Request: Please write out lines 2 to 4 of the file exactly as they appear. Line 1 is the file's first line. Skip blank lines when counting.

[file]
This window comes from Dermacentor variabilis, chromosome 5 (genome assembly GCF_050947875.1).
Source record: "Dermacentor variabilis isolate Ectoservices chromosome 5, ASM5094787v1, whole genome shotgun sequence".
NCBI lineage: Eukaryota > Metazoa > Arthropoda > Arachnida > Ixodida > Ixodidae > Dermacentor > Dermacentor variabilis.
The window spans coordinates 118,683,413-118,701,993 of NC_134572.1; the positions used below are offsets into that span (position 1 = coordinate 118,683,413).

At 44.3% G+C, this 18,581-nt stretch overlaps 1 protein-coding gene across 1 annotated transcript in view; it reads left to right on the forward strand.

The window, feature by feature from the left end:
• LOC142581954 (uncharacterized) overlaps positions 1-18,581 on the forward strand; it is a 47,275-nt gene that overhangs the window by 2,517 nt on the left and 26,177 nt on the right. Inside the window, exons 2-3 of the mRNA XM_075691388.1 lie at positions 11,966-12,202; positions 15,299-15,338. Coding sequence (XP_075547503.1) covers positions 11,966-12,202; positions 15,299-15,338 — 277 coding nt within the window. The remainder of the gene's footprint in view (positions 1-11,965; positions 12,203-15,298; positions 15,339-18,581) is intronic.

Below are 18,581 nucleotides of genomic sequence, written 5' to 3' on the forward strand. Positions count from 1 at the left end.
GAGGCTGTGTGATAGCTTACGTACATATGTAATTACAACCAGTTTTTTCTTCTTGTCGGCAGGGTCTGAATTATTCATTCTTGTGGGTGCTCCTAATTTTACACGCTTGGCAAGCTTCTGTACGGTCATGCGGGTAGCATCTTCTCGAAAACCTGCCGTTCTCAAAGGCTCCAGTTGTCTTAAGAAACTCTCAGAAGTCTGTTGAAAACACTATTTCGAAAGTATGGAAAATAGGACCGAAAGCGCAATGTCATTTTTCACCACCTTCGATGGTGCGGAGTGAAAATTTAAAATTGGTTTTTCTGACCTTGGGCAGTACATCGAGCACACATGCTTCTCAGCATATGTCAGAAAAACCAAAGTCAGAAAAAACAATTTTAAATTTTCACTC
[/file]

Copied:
Source record: "Dermacentor variabilis isolate Ectoservices chromosome 5, ASM5094787v1, whole genome shotgun sequence".
NCBI lineage: Eukaryota > Metazoa > Arthropoda > Arachnida > Ixodida > Ixodidae > Dermacentor > Dermacentor variabilis.
The window spans coordinates 118,683,413-118,701,993 of NC_134572.1; the positions used below are offsets into that span (position 1 = coordinate 118,683,413).